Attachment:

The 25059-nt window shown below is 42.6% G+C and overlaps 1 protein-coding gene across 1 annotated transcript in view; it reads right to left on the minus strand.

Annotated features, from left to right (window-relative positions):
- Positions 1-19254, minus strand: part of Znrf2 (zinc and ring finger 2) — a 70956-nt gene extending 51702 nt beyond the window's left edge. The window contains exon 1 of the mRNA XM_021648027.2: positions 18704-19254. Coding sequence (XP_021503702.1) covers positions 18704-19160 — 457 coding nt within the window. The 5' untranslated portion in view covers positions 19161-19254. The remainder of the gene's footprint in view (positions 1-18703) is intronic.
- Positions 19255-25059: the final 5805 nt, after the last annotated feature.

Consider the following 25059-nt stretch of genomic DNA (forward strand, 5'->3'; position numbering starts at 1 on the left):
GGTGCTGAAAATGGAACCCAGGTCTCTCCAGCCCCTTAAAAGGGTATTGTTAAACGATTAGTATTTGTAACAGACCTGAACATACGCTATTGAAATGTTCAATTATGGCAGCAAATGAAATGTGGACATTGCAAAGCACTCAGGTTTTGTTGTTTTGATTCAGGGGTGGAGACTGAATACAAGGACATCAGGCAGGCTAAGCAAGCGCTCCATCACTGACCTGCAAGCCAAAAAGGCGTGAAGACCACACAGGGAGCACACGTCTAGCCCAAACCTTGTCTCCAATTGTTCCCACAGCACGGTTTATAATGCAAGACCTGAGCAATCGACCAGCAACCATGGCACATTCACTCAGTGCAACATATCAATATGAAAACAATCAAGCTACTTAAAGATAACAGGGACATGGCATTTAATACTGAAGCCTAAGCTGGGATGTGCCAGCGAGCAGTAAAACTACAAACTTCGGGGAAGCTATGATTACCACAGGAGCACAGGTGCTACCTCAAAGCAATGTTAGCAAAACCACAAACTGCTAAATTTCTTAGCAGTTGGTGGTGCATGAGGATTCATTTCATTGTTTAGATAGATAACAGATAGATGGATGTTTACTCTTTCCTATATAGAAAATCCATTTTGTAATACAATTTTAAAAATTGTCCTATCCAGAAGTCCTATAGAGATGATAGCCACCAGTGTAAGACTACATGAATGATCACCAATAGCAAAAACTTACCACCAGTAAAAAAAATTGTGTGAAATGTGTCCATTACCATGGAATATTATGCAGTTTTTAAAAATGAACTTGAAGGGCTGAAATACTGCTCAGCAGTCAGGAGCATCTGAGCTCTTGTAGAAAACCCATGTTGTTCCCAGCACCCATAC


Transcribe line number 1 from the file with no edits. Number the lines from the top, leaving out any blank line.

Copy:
The 25059-nt window shown below is 42.6% G+C and overlaps 1 protein-coding gene across 1 annotated transcript in view; it reads right to left on the minus strand.